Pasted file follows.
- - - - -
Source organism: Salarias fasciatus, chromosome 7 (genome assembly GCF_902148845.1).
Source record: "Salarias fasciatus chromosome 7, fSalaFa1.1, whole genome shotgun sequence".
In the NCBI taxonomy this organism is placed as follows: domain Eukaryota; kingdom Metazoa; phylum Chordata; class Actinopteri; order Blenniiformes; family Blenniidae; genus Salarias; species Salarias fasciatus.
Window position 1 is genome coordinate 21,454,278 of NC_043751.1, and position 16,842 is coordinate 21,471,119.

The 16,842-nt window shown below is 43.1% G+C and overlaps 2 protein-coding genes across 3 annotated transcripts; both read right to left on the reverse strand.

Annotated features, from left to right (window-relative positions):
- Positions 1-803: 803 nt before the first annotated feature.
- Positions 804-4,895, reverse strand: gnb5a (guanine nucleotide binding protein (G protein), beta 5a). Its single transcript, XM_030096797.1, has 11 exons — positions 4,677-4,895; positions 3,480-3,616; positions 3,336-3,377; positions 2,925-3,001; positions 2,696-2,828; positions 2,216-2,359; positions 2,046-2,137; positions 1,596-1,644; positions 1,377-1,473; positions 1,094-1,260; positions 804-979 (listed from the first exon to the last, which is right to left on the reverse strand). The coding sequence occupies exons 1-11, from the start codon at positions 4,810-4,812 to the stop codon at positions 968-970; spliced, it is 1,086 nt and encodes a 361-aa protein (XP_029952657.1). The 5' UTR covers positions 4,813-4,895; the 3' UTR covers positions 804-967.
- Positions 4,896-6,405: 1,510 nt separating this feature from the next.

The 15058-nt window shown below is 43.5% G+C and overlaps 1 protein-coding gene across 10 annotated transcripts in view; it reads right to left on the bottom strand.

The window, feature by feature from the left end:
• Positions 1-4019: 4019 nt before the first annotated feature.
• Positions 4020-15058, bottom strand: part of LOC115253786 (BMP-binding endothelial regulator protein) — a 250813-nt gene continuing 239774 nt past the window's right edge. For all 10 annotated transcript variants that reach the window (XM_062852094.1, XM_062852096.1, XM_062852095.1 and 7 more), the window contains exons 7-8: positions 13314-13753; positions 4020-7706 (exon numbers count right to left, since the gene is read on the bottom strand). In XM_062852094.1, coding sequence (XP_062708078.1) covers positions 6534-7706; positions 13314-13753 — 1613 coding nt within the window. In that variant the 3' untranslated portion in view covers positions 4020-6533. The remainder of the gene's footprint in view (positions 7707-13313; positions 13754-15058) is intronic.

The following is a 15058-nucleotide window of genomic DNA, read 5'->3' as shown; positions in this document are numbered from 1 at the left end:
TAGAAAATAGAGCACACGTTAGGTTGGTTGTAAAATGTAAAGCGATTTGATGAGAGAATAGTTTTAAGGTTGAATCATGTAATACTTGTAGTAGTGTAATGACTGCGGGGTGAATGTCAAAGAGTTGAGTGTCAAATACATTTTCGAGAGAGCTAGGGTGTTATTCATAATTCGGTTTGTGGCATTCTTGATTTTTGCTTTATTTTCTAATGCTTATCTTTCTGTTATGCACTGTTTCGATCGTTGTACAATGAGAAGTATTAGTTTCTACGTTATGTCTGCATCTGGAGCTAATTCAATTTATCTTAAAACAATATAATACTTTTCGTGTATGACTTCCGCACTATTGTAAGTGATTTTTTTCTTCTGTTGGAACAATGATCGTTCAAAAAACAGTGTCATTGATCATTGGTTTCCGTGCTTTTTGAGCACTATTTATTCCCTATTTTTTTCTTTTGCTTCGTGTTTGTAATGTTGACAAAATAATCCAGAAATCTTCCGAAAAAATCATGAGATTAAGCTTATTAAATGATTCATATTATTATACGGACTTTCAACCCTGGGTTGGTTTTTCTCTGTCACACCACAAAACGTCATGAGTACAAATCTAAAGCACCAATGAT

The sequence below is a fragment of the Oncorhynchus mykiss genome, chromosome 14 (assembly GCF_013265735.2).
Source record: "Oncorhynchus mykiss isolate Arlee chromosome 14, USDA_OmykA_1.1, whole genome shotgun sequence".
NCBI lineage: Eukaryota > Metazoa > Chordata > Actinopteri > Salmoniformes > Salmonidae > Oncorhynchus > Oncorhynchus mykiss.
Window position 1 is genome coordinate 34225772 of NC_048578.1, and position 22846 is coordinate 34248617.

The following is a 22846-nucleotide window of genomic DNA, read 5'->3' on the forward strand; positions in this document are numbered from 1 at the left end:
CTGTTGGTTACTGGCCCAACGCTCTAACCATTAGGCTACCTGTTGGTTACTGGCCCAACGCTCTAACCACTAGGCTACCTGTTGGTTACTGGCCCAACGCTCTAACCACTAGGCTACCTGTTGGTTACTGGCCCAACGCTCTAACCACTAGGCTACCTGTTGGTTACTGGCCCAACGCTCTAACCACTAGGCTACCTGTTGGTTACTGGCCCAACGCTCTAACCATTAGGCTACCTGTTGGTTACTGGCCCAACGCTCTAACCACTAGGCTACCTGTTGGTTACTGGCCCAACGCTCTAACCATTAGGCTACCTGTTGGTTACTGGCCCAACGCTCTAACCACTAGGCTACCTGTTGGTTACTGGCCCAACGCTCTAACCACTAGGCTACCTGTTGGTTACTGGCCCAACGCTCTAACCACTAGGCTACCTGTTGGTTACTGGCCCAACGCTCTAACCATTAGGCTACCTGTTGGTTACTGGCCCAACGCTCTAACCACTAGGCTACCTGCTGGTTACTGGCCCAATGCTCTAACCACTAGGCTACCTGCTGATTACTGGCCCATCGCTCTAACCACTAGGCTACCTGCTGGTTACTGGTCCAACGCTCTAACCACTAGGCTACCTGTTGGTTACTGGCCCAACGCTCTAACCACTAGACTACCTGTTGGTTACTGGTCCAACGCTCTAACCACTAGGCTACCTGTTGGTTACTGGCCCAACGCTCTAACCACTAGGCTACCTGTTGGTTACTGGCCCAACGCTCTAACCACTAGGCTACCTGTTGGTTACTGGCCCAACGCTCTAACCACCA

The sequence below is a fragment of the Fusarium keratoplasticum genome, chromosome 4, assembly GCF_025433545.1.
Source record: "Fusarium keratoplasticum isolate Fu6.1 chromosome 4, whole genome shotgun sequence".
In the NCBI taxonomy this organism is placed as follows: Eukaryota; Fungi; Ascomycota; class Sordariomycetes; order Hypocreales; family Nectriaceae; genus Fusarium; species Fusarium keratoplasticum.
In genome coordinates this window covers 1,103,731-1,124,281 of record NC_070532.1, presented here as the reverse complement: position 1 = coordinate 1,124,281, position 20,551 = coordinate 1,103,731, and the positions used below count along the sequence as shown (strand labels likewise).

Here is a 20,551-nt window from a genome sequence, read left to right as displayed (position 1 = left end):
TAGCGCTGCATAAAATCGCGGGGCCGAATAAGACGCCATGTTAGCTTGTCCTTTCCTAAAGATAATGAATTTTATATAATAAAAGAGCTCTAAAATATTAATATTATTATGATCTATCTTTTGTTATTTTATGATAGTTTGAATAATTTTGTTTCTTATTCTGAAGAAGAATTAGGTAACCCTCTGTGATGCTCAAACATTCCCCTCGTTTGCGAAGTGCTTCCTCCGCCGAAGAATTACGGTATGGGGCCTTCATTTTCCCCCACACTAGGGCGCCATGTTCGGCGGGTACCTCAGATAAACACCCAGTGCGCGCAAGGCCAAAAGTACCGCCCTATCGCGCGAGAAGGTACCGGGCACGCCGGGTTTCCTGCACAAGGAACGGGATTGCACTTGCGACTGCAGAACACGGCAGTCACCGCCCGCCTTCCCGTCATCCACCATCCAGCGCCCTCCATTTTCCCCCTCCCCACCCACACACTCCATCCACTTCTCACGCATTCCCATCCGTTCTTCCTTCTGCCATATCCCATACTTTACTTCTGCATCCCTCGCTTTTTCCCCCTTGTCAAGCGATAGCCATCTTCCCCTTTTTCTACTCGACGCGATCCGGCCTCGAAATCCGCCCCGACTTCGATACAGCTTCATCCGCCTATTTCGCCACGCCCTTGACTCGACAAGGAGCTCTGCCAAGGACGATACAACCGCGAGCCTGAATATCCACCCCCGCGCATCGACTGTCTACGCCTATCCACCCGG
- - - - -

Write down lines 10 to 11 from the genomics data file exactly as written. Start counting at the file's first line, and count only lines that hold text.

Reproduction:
The 15058-nt window shown below is 43.5% G+C and overlaps 1 protein-coding gene across 10 annotated transcripts in view; it reads right to left on the bottom strand.

The window, feature by feature from the left end: